They didn't rise as they should and also they are very dry, going stale almost overnight. The flavour is slightly more marked, but overall, I'm not happy!

I'll have to go back to the drawing board, I reckon. The next ones I make I'll do as I did before I began this sourdough ferment malarkey, and see how they compare.

Friday 8th April.
The students in my Family Learning sessions (last one before Easter) made - you guessed it - hot cross buns. They also made sausage parcels (Linda McCartney's).

Since one of the students is without an oven at the moment (she can't afford to get her oven fixed!), I went through the 'Bread in 13 minutes' recipe with her - on this occasion it took about 15 minutes.

Later I had some time to spare so I made some hot cross buns in the frying pan - turned out alright!
They only took about 30-35 minutes all told, and made a nice little snack for my colleagues and I.
Today was my afternoon at the other care home I go to, and 6 of the residents made, guess what? Hot cross buns! Next week I may only have to make them once - although, with the grandchildren coming to stay for a week (yippee!), you never know!

And late in the evening I made the wine up to 5 gallons with the addition of 4kgs of sugar. Interesting pic of the fermentation on here.

Thursday 7th April.
First session hot cross buns with glace cherries added. Placed a seedless grape inside several buns just to see how  they'd turn out (I get bored with hot cross buns at this time of the year, so I like to do something mildly subversive occasionally...). They were lovely - it's something I shall do again. After the success of my chocolate and beetroot loaf last week I quite fancy putting some grated beetroot in the hot cross bun dough next time I make some.

Second session, no Matt, so no curried Chelseas today - or anything else curried for that matter. The others all made mushroom and cheese sizzlers.

They'd been proving for about 5 minutes at this stage.
Tuesday 5th April.
Posted the home-made red wine recipe earlier. I started a batch last night - I've got the fruit and grape concentrate in my fermentation bucket and already there is a lot of activity going on. I've taken a pic which I've posted on that thread. I'll keep a log of the progress of that batch.

Monday 4th April.
7th session of an 8 session course (fortnightly) today with the homeless guys.

Together we made some bread with walnuts - walnut and onion loaf and walnut and date bread. Plus everyone made a basic loaf, using the 'Several kneadings over a short period' method.

Walnut and onion bread

A couple of loaves made with the 'Several short kneadings' method. There's a note of whimsy in the date placed in the middle one of the loaves!
It was very pleasing to hear that one of the students, Brian, told me how he'd made bread over the past two weekends, teaching his friend what he'd learned at the same time. On Sunday he said he'd intended to make a chocolate loaf but there was no cocoa available - so they added instant coffee (an ingredient I've never used!) instead, and included, as well, some dried fruit and pieces of a 'bashed up Easter egg'! I gave him full marks for ingenuity! He saved me a piece, and it tasted OK - not at all of coffee!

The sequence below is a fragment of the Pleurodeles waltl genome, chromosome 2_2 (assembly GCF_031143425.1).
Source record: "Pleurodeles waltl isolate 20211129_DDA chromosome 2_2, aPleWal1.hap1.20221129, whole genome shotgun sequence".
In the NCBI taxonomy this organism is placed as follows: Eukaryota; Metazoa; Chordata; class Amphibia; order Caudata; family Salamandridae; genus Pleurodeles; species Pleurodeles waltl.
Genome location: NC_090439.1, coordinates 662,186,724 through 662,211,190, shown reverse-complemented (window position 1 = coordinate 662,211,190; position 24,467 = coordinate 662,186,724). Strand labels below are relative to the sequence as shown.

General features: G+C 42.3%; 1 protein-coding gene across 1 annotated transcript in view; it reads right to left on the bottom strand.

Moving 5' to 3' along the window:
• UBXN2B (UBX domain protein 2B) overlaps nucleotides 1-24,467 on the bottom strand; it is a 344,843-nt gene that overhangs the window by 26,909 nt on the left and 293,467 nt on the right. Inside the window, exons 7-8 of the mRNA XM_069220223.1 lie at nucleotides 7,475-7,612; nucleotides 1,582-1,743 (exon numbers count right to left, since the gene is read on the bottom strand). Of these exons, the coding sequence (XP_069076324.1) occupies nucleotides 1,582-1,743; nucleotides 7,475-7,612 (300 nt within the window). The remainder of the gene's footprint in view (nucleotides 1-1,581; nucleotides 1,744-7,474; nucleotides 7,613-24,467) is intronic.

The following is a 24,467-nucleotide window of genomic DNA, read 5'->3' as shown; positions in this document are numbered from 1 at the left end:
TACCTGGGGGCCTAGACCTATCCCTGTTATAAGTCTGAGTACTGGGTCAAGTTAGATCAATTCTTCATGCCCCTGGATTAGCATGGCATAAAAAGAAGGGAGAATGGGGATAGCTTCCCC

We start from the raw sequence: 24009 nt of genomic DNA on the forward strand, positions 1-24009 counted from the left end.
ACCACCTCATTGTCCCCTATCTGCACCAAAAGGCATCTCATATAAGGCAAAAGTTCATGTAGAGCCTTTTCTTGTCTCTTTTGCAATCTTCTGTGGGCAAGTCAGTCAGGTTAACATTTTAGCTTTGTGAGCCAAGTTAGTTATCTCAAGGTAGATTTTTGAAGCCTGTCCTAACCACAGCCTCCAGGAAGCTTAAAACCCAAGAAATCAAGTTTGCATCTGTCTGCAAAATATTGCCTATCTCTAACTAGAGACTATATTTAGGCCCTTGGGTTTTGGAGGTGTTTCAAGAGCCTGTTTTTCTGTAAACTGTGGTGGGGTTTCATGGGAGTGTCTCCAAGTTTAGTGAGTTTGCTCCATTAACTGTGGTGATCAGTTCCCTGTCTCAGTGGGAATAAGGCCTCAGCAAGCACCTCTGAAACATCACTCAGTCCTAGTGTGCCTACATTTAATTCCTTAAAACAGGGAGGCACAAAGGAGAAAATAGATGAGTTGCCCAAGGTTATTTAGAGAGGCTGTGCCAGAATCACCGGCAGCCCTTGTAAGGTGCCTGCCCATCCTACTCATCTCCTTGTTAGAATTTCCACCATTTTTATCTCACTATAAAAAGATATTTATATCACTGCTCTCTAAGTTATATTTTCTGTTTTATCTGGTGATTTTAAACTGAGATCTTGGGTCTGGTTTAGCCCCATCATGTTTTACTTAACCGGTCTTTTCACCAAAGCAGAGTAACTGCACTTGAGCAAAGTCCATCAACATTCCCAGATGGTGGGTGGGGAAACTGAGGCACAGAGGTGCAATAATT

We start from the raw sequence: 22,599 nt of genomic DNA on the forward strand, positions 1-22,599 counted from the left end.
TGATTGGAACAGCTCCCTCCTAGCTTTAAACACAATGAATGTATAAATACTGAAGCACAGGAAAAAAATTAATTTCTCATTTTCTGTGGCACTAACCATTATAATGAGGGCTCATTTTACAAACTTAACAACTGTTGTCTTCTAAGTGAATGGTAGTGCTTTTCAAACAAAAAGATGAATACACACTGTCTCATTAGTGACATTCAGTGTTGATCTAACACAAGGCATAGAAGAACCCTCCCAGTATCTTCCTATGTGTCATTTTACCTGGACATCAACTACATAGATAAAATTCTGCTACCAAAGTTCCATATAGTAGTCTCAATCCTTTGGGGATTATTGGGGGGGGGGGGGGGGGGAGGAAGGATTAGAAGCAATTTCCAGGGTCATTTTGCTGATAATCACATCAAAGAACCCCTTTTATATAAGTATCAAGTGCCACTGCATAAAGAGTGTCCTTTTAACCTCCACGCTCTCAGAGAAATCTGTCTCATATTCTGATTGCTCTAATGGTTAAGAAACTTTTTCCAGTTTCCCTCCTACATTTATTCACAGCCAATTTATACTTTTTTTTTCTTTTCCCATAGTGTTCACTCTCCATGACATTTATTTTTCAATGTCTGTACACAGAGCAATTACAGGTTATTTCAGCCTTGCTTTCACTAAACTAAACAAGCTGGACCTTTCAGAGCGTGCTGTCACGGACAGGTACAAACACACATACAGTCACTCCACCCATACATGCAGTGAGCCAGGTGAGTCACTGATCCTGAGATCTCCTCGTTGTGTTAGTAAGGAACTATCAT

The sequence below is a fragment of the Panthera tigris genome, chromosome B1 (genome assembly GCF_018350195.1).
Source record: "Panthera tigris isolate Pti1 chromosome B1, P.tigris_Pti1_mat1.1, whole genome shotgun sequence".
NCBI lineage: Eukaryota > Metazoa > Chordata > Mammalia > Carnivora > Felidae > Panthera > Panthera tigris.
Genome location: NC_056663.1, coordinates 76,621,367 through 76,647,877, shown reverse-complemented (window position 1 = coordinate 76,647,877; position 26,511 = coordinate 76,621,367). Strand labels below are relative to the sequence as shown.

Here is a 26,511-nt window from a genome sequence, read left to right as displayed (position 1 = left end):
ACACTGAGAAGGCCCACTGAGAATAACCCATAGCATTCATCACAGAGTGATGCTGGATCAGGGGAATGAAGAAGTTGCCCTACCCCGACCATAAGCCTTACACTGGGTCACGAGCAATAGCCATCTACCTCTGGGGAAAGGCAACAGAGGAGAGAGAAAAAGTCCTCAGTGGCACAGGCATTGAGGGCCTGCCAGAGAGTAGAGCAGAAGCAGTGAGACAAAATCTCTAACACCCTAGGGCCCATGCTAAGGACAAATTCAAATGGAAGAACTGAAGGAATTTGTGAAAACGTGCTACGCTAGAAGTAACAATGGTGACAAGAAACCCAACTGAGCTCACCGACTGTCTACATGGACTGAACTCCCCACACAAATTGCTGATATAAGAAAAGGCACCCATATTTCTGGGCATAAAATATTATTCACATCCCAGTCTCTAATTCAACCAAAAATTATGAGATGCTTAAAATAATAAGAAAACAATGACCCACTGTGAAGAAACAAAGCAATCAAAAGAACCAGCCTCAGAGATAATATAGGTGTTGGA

I also promised a guy I met in the HFS that I'd post my homemade red wine recipe tonight - but I haven't been able to get round to it. Tomorrow, it will happen.

Saturday 2nd April.
This evening I spent a fair amount of time on the phone to my daughter (who's finally decided to make her own bread) talking her through the process of making a loaf and some rolls. 

Made with Dove's Malthouse flour - highly recommended. The dark specks are ground flax seeds.
After they'd come out of the oven, looking pretty good, she said, "I want to make some more, now!"

Which was very pleasing to hear! I did tell her to follow the recipe here on my blog, but she said she'd rather I talk her through it on the phone!

Friday 1st April.
Made a dozen part sourdough rolls this evening. Read the whole story here.

My ferment is in a right state of ferment ATM :). I've never seen it so active. When I refreshed it, early this evening I left it out on the worktop instead of placing it in the fridge as I have been doing. There is a 2cm cap of foam on top of it as I write. Unfortunately, it will have to go in the fridge shortly. I shall keep an eye on it over the next few days. 

Thursday 31st March.
Some 'tear and share' loaves in the first session, and pineapple and mincemeat upside down bread in the second.

The loaves were made with 160g of flour plus a teaspoon of mixed herbs and three of them contained a good splash of tomato puree. The 'staggered' loaf was shaped by rolling out a long baton of dough, dividing it into slices, then reassembling it on the baking sheet. Next time I make a garlic baton I'll shape it like that - it would be so easy to tear pieces off.

The pineapple and mincemeat loaf was just a simple spicy fruit dough, rolled out and covered with mincemeat - then turned over on top of the slices of pineapple which were placed on the baking paper.
The 'staggered loaf broke apart whilst I was checking the colour underneath.